Whether planning to travel for pleasure, work, or embarking on a humanitarian mission, it is vital to make a "first stop" with a travel medicine expert prior to leaving in order to ensure a safe and healthy trip. Since its inception in 1980, the Division of Infectious Diseases has been home to a premier clinic that serves this purpose. In fact, Weill Cornell Travel Medicine (WCTM) was the first of its kind in all of the United States. Its co-founder, Dr. Henry W. Murray, Arthur R. Ashe Jr. Professor of Medicine at Weill Cornell Medicine, still sees travelers and reminisces: "At the time we founded the clinic there was no place in New York City where one could find out about required or recommended vaccines and receive the necessary shots before a trip, or, if needed, receive care after travel."
Recognized nationally and internationally, WCTM has counseled thousands of travelers over the decades, providing services for a wide range of clients during normal business as well as evening hours. In 2013, Dr. Ole Vielemeyer, who trained in infectious diseases with a special interest in tropical and travel medicine, was recruited from Drexel University College of Medicine to assume the role of Medical Director of ID Associates and Weill Cornell Travel Medicine. He and his entire WCTM team are located on the 4th floor of the Weill Greenberg Building on 1305 York Avenue, across from Weill Cornell Medical School. For each client, WCTM will conduct a thorough risk assessment, give needed routine and travel-specific vaccines, prescribe medications, and offer up-to-the-minute travel advice for both adults and children. WCTM also serves as a training ground for infectious disease fellows from both NewYork-Presbyterian Hospital/Weill Cornell Medical Center and Memorial Sloan-Kettering Cancer Center.
The WCTM team is highly experienced in working with international travelers who have a broad range of itineraries. Clients may be going on a business trip, spending most of their time in meeting rooms, or be fulfilling a lifelong dream of going on a safari in Kenya. Others may be leaving for South East Asia to help build houses, to watch birds in Namibia, to work in refugee camps of East Africa, or to rescue animals in remote parts of India. "Making travel safer," says Dr. Vielemeyer, "is one way to help broaden our collective understanding of peoples all around the world. I think it is important to learn about new cultures first-hand, not only by visiting famous sites, but also by struggling through communication attempts in foreign languages and by eating strange-looking food. By traveling the world, we will find that people are much more similar than we think. Ultimately, we will understand ourselves better and hopefully grow more tolerant of one another."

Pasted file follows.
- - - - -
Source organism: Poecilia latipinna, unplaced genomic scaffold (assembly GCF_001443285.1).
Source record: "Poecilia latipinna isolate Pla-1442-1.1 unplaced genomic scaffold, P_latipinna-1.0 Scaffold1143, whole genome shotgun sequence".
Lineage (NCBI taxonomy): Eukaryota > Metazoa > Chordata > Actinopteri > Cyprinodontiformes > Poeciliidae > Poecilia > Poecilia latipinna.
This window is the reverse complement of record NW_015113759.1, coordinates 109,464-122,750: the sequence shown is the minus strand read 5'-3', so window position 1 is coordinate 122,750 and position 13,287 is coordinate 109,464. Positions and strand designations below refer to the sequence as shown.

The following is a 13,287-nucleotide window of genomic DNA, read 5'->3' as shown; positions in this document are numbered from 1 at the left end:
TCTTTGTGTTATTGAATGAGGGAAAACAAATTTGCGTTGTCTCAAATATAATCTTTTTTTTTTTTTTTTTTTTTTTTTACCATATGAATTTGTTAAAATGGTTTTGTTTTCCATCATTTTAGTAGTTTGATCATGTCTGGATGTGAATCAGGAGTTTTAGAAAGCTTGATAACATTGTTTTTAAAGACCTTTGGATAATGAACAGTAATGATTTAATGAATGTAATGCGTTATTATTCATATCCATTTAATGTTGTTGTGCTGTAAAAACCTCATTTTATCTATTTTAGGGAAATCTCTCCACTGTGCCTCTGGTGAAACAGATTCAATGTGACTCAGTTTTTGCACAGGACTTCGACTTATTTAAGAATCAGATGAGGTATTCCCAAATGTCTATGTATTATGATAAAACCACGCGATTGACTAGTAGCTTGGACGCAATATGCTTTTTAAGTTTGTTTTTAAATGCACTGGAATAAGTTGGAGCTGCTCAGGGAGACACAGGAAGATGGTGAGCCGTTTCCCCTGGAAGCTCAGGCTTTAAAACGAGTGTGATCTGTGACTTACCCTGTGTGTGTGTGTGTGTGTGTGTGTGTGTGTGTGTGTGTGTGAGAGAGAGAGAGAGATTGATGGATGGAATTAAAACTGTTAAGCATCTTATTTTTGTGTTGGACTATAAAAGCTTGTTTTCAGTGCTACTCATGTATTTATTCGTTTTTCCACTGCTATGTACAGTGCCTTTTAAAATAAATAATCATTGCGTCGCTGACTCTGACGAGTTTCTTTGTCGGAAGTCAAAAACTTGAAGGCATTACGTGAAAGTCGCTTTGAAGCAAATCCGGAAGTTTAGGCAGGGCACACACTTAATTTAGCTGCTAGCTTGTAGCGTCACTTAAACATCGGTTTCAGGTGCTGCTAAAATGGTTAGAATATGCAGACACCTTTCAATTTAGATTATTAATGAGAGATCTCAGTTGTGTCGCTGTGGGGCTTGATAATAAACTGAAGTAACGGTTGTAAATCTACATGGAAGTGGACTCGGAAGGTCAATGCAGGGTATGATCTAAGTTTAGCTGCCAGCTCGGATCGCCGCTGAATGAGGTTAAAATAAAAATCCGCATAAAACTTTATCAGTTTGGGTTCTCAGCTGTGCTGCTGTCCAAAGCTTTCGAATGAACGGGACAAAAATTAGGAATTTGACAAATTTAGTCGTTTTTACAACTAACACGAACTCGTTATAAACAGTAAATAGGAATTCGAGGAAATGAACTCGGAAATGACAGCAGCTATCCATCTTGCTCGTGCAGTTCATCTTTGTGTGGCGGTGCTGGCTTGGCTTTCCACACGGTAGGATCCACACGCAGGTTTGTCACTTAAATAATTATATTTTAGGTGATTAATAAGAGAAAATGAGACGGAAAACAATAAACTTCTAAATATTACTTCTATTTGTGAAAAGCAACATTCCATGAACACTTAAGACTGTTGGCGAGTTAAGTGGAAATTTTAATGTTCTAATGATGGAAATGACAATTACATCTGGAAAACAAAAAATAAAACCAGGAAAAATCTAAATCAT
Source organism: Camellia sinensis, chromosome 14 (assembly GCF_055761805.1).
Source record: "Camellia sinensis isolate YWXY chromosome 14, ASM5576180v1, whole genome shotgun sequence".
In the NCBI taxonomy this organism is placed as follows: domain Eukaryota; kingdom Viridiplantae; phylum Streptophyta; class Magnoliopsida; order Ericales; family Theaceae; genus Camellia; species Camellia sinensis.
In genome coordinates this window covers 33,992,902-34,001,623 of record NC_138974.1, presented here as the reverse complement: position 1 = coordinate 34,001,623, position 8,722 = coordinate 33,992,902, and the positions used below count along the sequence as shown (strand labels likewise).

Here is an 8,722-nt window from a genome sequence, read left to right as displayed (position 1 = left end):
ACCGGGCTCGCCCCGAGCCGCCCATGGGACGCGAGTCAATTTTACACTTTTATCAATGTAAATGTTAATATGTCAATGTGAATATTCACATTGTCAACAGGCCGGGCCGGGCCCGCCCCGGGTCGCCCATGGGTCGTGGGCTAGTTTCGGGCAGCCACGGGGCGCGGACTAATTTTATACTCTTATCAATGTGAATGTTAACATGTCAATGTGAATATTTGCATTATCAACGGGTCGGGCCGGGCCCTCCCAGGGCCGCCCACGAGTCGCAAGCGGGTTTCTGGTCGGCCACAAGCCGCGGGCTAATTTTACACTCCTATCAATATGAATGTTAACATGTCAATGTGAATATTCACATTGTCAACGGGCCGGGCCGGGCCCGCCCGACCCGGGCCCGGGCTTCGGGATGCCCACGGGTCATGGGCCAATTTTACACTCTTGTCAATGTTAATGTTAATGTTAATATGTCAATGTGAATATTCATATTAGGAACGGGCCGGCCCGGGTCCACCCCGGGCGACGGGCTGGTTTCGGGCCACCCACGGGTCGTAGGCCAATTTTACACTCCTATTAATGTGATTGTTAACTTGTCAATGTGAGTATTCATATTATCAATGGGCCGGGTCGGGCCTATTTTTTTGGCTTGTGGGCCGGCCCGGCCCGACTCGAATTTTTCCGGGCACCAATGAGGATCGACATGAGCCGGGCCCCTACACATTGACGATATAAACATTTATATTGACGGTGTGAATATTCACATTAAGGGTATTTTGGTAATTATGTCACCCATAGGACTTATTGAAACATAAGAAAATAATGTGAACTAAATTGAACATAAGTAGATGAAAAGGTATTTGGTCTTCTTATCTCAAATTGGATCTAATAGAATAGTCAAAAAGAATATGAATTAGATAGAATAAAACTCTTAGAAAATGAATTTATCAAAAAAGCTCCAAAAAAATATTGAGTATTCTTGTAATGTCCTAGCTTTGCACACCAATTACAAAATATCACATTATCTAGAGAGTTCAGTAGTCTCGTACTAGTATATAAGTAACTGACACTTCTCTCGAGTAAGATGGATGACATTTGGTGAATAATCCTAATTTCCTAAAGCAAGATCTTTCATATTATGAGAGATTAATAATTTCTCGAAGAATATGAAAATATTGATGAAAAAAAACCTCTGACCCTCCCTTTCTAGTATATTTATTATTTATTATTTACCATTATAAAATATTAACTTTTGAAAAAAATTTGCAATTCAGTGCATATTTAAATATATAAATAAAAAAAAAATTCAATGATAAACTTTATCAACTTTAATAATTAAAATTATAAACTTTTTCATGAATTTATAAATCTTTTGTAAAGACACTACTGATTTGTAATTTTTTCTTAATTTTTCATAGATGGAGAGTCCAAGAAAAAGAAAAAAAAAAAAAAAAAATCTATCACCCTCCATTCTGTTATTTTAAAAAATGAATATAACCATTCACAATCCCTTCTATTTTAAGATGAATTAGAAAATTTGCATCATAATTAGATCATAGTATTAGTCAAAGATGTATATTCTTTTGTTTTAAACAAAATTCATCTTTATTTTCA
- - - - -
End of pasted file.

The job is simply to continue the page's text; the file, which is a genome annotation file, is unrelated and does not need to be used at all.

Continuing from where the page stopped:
There is an extensive list of health threats that the international traveler may face, ranging from mosquito-borne illnesses like Dengue fever, yellow fever and malaria, to food- and water-borne illnesses that are so common among tourists that they have inspired the coining of colloquial terms, such as "Aztec two step" or "Bombay belly." More recently, the Ebola and MERS (Middle Eastern Respiratory Syndrome) viruses had to be added to the list for certain destinations. Changes in those and other health risks are closely monitored by the WCTM clinic staff, allowing for up-to-date advice for each traveler. Furthermore, WCTM is equipped to provide seamless follow-up care, giving guidance to clients while abroad and/or post-travel clinic visits if needed.
In anticipation of any potential travel-related risk, the WCTM team will assess the overall health status of the traveler and then carefully review his or her itinerary, specific destination, length-of-stay, level of planned physical exertion during the trip, etc. Once reviewed, they then prescribe – if indicated – medications for the prevention of altitude sickness and/or malaria and may give advice, ranging from how to manage a long flight to safety tips during and after scuba diving. "Ideally, it is recommended that clients be seen in our clinic at least 6 weeks prior to departure" explains Dr. Vielemeyer. "While most vaccines will be effective two weeks after one dose, some, like Hepatitis B and Japanese Encephalitis, require two doses, 28 days apart, prior to traveling."
Although the majority of clients seen at WCTM are healthy, more and more people with serious health conditions and/or a compromised immune system are traveling today. "In our clinic, which is integrated into the larger Weill Cornell Medicine physician network," explains Dr. Vielemeyer, "this latter group will receive a thorough evaluation and individualized counseling based on the uniqueness of their medical condition and travel destination. In many cases live vaccines will not be given." Aside from the traveler's health status, the length of a planned trip is another important factor in the risk assessment. "The exposure risk to most diseases increases with time, and often more shots are needed when staying for six-twelve months, as compared to the typical two-three week vacation."
All medical providers (nurses, nurse practitioners and physicians) working at the WCTM are not only seeing travelers but remain active in taking care of patients in the in- and outpatient setting. WCTM physicians are engaged in research and medical education. All this adds to the wealth of expertise and allows for a better understanding of the full spectrum of infectious diseases as it pertains to travel medicine. The clinic sees adults and children above the age of 6 and accepts most major insurance plans to allow for at least partial coverage of services provided as regards the individual insurance policy.